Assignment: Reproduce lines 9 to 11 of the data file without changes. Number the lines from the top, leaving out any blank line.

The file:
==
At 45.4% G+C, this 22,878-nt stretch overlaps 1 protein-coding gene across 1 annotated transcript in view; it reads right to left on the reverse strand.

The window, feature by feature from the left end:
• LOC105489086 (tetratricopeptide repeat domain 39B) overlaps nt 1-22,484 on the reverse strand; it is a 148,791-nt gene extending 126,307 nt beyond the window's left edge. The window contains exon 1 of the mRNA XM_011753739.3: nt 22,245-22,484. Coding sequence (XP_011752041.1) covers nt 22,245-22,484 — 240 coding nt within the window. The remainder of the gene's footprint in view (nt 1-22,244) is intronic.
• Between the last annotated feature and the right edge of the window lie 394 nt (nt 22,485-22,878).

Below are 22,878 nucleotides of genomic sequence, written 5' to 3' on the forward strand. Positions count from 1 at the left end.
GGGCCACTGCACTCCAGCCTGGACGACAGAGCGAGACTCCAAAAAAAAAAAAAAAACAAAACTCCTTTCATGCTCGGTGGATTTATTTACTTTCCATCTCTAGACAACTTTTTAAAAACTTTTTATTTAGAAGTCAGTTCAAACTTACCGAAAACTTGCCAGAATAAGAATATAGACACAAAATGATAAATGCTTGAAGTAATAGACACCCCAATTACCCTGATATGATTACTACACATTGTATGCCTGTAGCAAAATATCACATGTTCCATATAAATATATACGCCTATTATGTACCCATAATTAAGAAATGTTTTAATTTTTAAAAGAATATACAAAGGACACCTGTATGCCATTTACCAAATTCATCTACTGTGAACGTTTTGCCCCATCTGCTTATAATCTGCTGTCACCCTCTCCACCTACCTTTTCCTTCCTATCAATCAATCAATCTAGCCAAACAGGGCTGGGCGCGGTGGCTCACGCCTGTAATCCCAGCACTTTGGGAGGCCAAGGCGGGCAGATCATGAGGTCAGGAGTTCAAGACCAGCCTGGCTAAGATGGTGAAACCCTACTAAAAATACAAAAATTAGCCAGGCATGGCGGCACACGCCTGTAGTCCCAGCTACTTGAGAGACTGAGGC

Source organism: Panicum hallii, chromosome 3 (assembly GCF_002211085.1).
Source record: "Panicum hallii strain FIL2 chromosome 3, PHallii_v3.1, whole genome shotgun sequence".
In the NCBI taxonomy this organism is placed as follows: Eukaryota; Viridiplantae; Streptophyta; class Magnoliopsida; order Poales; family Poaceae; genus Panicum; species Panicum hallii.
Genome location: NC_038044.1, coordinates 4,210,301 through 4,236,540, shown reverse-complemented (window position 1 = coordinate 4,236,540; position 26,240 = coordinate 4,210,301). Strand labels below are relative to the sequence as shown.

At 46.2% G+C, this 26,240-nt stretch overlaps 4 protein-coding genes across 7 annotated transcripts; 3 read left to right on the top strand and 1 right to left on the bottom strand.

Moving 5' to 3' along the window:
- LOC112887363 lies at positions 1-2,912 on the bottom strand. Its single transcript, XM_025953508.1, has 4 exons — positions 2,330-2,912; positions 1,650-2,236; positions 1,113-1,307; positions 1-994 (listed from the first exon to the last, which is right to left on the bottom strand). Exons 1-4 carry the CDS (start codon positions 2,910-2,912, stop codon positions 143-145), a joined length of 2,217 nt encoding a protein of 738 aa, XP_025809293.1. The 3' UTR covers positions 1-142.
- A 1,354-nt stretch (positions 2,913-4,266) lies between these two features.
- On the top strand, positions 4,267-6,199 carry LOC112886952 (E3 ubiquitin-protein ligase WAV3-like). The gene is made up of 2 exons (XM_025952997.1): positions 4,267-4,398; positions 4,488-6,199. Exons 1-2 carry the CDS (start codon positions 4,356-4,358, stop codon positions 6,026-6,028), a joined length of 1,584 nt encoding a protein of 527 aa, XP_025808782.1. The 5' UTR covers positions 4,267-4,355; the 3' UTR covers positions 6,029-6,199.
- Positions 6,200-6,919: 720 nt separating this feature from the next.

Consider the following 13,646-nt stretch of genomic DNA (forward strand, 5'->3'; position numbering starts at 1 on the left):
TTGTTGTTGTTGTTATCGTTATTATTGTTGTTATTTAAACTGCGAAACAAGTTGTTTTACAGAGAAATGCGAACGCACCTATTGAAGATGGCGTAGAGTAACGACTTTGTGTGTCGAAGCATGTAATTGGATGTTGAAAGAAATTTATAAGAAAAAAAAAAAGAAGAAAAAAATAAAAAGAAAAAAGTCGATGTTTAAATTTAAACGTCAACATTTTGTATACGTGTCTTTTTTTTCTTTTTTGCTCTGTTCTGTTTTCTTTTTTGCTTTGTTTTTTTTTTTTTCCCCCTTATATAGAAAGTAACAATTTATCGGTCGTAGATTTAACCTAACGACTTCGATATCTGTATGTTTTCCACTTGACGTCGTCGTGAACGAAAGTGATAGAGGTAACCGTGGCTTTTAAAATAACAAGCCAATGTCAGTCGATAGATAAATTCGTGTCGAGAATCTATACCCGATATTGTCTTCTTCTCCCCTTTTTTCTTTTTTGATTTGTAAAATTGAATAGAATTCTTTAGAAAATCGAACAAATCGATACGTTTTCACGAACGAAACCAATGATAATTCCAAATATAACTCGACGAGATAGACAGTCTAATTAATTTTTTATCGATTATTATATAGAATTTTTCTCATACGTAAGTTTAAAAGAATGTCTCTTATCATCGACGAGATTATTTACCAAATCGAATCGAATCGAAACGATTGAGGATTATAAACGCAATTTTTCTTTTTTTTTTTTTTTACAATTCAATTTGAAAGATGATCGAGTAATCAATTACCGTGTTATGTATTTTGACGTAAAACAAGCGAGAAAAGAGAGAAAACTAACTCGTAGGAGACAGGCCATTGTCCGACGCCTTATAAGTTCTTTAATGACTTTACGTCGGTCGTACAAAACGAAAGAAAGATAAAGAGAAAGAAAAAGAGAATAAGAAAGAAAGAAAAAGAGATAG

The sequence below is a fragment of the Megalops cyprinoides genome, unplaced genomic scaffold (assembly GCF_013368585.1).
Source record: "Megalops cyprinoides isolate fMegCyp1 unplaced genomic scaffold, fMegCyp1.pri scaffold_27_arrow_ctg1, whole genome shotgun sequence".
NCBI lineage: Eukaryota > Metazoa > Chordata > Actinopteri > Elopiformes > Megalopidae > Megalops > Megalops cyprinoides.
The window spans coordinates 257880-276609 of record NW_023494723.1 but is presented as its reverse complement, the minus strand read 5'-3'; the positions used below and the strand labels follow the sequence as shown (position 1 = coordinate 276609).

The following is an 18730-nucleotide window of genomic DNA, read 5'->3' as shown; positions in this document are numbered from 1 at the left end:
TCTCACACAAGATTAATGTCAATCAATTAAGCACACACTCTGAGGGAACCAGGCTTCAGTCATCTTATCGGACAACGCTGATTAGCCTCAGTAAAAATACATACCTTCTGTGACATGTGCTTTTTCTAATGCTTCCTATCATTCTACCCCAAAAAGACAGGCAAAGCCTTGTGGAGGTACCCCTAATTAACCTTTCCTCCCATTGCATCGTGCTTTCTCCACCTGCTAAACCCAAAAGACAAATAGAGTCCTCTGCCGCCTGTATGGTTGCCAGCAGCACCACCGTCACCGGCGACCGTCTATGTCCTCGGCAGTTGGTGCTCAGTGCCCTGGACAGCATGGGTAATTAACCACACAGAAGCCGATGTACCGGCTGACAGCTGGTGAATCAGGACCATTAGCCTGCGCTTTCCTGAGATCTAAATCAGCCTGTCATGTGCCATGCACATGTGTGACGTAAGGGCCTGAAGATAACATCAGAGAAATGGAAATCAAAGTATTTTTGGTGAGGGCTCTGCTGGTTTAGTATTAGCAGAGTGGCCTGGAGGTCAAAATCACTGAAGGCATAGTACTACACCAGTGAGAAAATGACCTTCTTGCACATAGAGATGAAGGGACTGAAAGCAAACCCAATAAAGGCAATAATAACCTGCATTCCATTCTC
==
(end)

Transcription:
In the NCBI taxonomy this organism is placed as follows: Eukaryota; Viridiplantae; Streptophyta; class Magnoliopsida; order Poales; family Poaceae; genus Panicum; species Panicum hallii.
Genome location: NC_038044.1, coordinates 4,210,301 through 4,236,540, shown reverse-complemented (window position 1 = coordinate 4,236,540; position 26,240 = coordinate 4,210,301). Strand labels below are relative to the sequence as shown.

At 46.2% G+C, this 26,240-nt stretch overlaps 4 protein-coding genes across 7 annotated transcripts; 3 read left to right on the top strand and 1 right to left on the bottom strand.